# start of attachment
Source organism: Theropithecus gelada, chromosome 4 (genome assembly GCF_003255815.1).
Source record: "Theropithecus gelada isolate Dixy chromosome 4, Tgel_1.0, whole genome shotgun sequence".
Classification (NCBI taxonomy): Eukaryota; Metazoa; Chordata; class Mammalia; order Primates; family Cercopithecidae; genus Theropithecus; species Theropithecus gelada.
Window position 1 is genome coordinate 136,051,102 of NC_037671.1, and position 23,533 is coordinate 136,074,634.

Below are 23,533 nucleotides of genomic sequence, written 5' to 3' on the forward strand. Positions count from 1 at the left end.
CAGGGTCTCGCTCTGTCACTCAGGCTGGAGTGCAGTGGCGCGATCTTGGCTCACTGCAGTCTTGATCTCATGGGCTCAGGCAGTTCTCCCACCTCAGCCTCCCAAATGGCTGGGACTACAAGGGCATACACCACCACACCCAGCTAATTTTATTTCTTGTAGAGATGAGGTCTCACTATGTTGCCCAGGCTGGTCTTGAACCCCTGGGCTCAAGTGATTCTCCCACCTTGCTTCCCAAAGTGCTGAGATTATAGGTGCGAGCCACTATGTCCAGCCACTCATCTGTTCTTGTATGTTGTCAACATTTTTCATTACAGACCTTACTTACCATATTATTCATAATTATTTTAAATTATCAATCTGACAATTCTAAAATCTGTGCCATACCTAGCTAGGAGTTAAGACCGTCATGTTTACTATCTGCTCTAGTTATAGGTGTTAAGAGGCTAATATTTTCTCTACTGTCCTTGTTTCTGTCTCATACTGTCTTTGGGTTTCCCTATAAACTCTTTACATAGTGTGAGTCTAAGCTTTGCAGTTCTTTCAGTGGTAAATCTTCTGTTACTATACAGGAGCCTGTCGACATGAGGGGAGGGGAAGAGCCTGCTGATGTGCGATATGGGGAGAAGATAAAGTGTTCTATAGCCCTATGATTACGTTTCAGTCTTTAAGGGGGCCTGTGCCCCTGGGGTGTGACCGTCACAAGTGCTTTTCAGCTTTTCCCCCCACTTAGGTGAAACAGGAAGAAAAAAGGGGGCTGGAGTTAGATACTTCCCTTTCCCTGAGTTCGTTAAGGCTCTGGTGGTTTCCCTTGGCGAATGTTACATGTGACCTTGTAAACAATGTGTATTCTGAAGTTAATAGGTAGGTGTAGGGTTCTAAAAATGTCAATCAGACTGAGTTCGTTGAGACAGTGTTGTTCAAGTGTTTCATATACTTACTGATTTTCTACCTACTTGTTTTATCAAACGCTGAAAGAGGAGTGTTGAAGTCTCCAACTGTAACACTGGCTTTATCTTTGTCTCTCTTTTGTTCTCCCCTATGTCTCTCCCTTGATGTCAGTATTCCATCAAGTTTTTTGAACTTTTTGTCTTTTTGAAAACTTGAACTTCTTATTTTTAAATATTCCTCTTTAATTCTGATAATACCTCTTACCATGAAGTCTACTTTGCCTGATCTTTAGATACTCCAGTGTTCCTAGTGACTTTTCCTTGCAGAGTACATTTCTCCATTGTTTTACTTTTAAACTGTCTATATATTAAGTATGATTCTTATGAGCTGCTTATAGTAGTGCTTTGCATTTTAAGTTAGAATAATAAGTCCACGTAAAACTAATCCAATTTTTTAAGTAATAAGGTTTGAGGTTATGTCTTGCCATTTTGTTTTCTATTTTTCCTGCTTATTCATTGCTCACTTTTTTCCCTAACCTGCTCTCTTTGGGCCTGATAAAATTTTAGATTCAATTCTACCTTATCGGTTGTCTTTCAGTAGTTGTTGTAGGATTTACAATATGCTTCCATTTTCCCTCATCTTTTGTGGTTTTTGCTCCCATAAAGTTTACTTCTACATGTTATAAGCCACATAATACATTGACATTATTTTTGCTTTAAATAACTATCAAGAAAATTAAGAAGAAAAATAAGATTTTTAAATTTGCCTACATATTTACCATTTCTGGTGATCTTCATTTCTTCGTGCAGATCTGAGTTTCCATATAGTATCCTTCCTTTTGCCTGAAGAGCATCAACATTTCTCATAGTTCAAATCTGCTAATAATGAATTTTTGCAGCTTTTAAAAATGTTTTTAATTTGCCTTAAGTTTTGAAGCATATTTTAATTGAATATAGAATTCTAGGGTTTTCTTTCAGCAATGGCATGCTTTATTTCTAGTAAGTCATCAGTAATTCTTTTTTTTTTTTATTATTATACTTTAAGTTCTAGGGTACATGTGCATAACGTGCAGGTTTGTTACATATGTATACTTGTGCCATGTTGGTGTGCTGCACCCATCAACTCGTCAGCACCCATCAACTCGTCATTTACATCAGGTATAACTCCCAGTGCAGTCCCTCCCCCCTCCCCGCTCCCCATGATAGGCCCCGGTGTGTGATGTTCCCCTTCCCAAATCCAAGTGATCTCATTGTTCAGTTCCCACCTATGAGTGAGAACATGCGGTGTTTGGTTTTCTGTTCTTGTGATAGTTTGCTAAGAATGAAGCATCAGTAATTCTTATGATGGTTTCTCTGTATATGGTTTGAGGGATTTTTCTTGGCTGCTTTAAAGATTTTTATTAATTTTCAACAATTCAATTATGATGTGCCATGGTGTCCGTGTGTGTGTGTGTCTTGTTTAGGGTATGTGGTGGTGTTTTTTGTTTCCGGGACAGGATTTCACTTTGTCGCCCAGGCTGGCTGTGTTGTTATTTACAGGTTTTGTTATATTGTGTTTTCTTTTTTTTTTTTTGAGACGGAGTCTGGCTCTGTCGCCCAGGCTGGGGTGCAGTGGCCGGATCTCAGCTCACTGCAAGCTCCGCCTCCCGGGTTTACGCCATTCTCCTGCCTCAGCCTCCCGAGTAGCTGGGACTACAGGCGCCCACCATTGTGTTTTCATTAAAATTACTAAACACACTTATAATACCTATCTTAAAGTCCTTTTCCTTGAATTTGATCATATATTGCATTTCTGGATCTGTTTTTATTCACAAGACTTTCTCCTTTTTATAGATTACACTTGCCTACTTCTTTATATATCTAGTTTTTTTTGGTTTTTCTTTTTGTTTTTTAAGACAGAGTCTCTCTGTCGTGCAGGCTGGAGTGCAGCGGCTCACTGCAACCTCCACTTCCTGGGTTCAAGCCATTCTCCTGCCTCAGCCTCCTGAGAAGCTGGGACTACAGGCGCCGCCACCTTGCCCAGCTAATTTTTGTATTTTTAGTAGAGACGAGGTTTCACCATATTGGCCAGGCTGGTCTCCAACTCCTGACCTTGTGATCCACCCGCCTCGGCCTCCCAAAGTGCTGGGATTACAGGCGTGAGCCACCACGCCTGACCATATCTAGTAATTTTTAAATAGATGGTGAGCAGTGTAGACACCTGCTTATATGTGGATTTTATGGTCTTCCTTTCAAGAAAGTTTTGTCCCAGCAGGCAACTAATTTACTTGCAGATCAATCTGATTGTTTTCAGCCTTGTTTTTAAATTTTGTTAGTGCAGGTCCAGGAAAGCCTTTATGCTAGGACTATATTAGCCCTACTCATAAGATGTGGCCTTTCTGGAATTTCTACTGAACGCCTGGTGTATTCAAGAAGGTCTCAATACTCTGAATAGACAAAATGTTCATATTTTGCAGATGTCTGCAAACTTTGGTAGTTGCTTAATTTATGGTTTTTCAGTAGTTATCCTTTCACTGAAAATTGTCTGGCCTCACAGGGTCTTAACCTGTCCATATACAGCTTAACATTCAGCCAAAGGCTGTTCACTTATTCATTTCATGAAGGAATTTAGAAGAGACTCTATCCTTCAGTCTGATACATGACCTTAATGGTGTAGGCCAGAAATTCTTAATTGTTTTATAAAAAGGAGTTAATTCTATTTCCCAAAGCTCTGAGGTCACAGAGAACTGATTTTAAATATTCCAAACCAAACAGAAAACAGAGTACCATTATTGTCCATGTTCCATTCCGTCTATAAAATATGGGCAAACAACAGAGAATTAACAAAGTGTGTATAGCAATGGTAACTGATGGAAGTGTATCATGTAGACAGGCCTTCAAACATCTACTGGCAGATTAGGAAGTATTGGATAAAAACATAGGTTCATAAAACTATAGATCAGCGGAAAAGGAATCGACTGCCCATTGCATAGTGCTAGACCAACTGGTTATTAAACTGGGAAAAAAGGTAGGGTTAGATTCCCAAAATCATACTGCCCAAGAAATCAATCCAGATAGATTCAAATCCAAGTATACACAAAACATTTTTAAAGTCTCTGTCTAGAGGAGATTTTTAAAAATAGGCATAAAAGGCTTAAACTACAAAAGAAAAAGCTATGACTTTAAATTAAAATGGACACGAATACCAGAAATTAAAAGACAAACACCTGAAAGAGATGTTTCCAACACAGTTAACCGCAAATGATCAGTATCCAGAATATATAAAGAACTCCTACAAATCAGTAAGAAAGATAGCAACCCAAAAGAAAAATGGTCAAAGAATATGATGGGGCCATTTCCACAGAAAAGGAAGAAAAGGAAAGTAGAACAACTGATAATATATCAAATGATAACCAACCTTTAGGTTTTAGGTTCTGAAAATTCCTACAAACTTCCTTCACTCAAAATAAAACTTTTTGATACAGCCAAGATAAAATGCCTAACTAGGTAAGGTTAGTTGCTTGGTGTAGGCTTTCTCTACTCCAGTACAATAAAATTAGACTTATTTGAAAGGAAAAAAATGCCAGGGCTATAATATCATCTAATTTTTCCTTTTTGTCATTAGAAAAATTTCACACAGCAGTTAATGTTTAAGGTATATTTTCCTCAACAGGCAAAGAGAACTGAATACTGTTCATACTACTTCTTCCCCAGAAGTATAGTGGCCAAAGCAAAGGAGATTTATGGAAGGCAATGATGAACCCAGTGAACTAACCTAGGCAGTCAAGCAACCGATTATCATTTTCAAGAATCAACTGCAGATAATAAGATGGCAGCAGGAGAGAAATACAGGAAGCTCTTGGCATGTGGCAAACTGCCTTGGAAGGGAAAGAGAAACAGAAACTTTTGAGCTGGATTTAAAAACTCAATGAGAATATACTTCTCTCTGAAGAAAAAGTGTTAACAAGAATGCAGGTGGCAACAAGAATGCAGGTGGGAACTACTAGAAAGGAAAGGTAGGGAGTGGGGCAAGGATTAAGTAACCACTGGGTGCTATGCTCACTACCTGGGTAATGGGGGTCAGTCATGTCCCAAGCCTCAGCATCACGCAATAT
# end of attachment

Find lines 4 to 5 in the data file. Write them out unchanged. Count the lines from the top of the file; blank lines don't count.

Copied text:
Window position 1 is genome coordinate 136,051,102 of NC_037671.1, and position 23,533 is coordinate 136,074,634.

Below are 23,533 nucleotides of genomic sequence, written 5' to 3' on the forward strand. Positions count from 1 at the left end.